Friday, June 3, 2011

Biography Book Review: The Paris Wife: A Novel

Saturday June 4: Biography Book Review
Review done by Victoria Ceretto-Slotto. Visit her blog:

Title: The Paris Wife: A Novel
Author: Paula McClain

About the Author:

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 Paula McLain, born in California in 1965, raised in foster homes. Overcoming many difficulties, she obtained an MFA in Poetry from the University of Michigan in 1996. Has received numerous fellowships, including one from the National Endowment for the Arts. She has published two books of poetry, a memoir, and a novel, A Ticket to Ride. She teaches in the MFA Program in Poetry at New England College, and lives with her family in Cleveland.

Check out this 3-minute Interview with Paula McLain:

Publisher: Ballantine Books, a Division of Random House, 2011

Story Summary: The Paris Wife is a fictional account of Ernest Hemingway's first marriage and early years in 1920's Paris, as told from the point of view of his wife, Hadley. Though written as fiction, the author did thorough research into the biographies and letters of Hemingway and Hadley Richardson Hemingway, as well as in the author’s novels, to develop the material which became the story of their charmed and devastated marriage in Paris, from 1921-1926. The story is true to details as far as the unfolding of Ernest and Hadley’s years together. What McLain has done is to imbue the characters with emotion and interject dialogue. Therein lies the fiction.
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Comments: McLain excels in transporting the reader to a place and time inhabited by modernist artists and authors: Paris in the 1920’s. You will experience the joie de vivre of this epoch, but also the vacuous quality of the subjects’ lives—marked by alcoholism and rampant infidelity.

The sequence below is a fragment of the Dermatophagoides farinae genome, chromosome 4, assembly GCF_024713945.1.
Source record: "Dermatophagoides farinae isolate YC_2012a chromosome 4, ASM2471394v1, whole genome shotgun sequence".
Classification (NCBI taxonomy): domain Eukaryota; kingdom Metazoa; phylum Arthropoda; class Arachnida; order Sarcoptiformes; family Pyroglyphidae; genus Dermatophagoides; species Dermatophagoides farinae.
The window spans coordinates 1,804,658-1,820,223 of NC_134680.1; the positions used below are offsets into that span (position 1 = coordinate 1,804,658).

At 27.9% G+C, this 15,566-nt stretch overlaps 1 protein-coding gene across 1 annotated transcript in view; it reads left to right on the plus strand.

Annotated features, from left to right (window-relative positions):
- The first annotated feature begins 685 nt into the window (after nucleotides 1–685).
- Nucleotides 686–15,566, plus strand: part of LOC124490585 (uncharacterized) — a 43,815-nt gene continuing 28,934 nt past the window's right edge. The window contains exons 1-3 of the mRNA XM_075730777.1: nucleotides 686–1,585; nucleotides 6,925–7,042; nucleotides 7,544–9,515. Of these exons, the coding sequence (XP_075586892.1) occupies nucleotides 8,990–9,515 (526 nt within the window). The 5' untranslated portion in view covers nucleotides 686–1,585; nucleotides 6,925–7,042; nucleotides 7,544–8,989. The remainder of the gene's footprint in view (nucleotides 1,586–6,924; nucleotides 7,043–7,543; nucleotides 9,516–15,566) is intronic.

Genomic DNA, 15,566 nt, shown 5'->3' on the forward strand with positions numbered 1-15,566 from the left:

Hadley emerges as a romantic, traditional wife and mother in spite of her tumultuous life style with Ernest. It is easy to empathize with her. At the same time you are introduced to the troubled and insecure persona of Ernest. His self doubts about his ability as a writer and his moodiness diminish over the course of the novel as he achieves success. At the same time, his need for affirmation and encouragement that Hadley provided wanes. He then betrays not only Hadley but those who supported his early efforts: Sherwood Anderson and Gertrude Stein among others.

McLain’s ability as a writer is showcased by natural dialogue, crisp descriptions and readability. This novel made me want to read her poetry, memoir and first novel.

My one small critique with the novel was that Ernest and Hadley used multiple nicknames for each other, as well as for acquaintances. At times I got lost trying to figure out who was who, especially when reading dialogue. It took me a while to figure out that the couple shared a nickname: Tatie.
Recommendation: *****—very highly recommended. Especially if you are a fan of Hemingway or a writer who grapples with insecurity, as Hemmingway does.

“Nearly anyone might feel like a painter walking the streets of Paris then because the light brought it out in you, and the shadows alongside the buildings, and the bridges which seemed to want to break your heart…”

“’I want to write one true sentence,” he said. “If I can write one sentence, simple and true, everyday, I’ll be satisfied.”

and I’m happy to bring this review to you.

Links to Images:


Langley Cornwell said...

Sounds like a book I would very much enjoy. I am a fan of Hemingway and a writer who grapples with insecurity so I'm all over this. Thanks for the review.

Jingle said...

Amazing review, Victoria.

Thanks for the headup, Jennifer.

Indie said...

What a thorough review. I felt like you gave me a good sense of this writer and her work.

Great job Victoria!


Anonymous said...

Thanks for the comments. I hope you have a chance to read and enjoy it. I'd enjoy reading your comments. Victoria